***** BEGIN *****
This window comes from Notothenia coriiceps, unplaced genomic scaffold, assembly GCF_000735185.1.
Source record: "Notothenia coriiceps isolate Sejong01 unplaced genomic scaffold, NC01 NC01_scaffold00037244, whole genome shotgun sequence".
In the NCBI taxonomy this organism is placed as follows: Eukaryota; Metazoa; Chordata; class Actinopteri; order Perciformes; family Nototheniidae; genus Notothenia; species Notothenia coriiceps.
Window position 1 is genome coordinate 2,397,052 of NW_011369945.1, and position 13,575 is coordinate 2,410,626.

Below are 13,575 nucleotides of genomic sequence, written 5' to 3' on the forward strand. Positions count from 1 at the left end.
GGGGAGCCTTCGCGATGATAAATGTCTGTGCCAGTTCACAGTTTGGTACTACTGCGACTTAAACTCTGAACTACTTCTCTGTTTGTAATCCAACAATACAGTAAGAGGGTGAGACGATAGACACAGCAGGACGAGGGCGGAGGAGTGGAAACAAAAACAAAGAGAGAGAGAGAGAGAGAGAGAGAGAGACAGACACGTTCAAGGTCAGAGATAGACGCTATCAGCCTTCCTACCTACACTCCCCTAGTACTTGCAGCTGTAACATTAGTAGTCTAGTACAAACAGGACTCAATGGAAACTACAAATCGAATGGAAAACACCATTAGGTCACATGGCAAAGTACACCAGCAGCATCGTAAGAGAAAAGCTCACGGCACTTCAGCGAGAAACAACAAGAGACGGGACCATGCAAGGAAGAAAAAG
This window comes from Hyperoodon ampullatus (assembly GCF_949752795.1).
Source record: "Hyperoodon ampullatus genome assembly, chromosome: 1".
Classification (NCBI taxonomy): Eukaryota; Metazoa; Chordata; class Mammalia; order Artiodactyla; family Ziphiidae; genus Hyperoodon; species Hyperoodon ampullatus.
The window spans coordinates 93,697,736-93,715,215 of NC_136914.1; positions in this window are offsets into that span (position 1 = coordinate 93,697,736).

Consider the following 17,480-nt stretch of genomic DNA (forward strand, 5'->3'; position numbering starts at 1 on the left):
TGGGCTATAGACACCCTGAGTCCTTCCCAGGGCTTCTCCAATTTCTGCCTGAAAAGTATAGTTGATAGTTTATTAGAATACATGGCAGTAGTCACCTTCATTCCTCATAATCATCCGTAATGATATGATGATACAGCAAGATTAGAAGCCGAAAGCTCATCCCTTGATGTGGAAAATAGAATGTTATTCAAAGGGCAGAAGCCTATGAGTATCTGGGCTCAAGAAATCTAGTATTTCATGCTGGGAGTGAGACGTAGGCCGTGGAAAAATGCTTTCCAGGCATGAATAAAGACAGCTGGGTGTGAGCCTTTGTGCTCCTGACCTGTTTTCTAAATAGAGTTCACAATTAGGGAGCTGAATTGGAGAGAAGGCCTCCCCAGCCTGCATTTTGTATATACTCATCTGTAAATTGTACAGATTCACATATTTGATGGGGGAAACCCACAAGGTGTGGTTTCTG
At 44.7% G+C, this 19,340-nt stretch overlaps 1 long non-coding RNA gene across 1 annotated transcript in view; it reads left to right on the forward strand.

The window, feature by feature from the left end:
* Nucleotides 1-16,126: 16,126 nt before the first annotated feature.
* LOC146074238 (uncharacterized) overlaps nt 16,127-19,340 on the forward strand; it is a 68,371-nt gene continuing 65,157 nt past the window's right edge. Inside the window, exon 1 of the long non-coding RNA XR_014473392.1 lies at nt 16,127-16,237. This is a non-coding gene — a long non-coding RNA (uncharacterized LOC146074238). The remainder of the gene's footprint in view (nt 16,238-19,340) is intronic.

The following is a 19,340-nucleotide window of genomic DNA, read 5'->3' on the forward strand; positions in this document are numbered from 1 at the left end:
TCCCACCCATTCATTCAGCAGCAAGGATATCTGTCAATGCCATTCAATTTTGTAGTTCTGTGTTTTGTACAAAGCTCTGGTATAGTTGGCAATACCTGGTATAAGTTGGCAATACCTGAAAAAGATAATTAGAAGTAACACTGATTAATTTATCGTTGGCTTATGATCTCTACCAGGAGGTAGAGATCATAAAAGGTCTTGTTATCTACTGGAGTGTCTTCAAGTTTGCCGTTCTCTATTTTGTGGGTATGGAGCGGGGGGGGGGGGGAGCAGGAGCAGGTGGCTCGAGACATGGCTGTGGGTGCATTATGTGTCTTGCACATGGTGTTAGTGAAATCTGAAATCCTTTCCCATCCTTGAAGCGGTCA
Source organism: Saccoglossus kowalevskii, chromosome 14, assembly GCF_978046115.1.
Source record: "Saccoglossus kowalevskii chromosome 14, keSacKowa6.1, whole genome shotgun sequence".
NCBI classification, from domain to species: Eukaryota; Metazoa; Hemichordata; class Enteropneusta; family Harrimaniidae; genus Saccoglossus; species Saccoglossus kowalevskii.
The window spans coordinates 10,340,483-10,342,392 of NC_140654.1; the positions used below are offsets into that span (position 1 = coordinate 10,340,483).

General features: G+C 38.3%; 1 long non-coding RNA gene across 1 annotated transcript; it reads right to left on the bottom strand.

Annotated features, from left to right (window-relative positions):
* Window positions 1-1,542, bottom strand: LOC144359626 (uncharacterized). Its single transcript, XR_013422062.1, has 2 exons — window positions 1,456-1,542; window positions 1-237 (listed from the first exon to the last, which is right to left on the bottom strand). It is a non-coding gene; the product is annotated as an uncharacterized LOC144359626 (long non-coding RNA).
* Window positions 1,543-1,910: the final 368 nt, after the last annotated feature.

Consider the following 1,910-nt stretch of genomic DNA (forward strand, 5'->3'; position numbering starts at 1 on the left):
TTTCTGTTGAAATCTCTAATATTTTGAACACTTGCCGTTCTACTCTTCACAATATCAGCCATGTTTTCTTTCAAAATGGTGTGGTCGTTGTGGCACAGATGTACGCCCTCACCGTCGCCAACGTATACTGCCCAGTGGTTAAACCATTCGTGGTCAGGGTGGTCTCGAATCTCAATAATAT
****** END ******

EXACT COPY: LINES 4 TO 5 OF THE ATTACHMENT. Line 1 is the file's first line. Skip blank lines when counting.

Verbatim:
Window position 1 is genome coordinate 2,397,052 of NW_011369945.1, and position 13,575 is coordinate 2,410,626.

Below are 13,575 nucleotides of genomic sequence, written 5' to 3' on the forward strand. Positions count from 1 at the left end.